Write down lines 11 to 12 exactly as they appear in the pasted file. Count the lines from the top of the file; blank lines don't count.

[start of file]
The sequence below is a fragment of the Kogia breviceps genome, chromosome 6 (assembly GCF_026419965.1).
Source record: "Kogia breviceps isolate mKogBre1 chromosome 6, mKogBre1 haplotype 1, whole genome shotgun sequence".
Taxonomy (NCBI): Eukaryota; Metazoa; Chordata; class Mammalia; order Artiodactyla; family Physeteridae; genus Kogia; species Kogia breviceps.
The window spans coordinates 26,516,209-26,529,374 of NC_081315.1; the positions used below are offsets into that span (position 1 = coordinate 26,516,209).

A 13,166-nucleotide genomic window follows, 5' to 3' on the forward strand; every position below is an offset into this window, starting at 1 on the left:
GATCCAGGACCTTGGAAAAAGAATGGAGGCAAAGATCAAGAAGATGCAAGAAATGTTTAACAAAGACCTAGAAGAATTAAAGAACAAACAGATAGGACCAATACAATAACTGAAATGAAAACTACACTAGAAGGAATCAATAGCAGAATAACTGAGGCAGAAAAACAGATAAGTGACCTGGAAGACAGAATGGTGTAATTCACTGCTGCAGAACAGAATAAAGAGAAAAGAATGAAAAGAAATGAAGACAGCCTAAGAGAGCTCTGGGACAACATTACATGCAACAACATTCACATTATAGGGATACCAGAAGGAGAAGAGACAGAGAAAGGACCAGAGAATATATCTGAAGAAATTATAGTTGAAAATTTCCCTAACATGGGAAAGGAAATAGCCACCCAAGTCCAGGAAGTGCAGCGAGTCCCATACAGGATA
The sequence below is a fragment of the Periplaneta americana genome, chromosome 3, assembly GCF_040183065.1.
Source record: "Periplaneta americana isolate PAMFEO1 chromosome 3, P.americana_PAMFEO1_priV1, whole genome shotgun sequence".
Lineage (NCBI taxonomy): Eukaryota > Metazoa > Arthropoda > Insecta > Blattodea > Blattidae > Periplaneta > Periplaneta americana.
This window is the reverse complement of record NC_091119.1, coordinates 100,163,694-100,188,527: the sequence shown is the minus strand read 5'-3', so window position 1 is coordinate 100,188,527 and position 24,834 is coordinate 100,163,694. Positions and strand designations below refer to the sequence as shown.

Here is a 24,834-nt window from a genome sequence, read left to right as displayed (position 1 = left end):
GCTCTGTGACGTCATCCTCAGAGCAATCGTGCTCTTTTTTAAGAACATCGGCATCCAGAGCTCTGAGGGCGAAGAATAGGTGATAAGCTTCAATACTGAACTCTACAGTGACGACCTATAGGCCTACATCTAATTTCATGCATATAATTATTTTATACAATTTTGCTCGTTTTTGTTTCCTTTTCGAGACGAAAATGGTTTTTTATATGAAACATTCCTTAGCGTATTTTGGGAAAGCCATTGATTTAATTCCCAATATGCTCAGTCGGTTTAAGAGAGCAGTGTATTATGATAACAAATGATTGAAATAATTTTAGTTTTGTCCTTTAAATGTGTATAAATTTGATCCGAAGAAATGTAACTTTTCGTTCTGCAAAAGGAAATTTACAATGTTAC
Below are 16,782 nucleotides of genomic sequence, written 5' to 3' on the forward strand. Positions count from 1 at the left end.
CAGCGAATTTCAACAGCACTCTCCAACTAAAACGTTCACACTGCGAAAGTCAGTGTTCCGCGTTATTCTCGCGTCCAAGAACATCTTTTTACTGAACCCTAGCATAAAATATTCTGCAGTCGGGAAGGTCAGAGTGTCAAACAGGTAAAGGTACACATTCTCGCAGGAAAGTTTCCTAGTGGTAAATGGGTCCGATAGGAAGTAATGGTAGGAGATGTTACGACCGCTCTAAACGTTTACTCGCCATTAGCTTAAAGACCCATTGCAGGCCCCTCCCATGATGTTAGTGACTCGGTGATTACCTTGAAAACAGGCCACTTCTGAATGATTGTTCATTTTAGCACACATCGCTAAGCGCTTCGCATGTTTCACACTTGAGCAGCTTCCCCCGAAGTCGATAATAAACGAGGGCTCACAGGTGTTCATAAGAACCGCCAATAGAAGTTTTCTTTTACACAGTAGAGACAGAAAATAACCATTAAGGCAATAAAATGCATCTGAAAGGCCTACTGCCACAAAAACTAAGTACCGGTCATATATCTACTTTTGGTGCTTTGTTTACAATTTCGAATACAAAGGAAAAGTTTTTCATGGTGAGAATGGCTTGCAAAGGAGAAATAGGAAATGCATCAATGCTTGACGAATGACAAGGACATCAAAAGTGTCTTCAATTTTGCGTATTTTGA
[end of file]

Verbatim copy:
Here is a 24,834-nt window from a genome sequence, read left to right as displayed (position 1 = left end):
GCTCTGTGACGTCATCCTCAGAGCAATCGTGCTCTTTTTTAAGAACATCGGCATCCAGAGCTCTGAGGGCGAAGAATAGGTGATAAGCTTCAATACTGAACTCTACAGTGACGACCTATAGGCCTACATCTAATTTCATGCATATAATTATTTTATACAATTTTGCTCGTTTTTGTTTCCTTTTCGAGACGAAAATGGTTTTTTATATGAAACATTCCTTAGCGTATTTTGGGAAAGCCATTGATTTAATTCCCAATATGCTCAGTCGGTTTAAGAGAGCAGTGTATTATGATAACAAATGATTGAAATAATTTTAGTTTTGTCCTTTAAATGTGTATAAATTTGATCCGAAGAAATGTAACTTTTCGTTCTGCAAAAGGAAATTTACAATGTTAC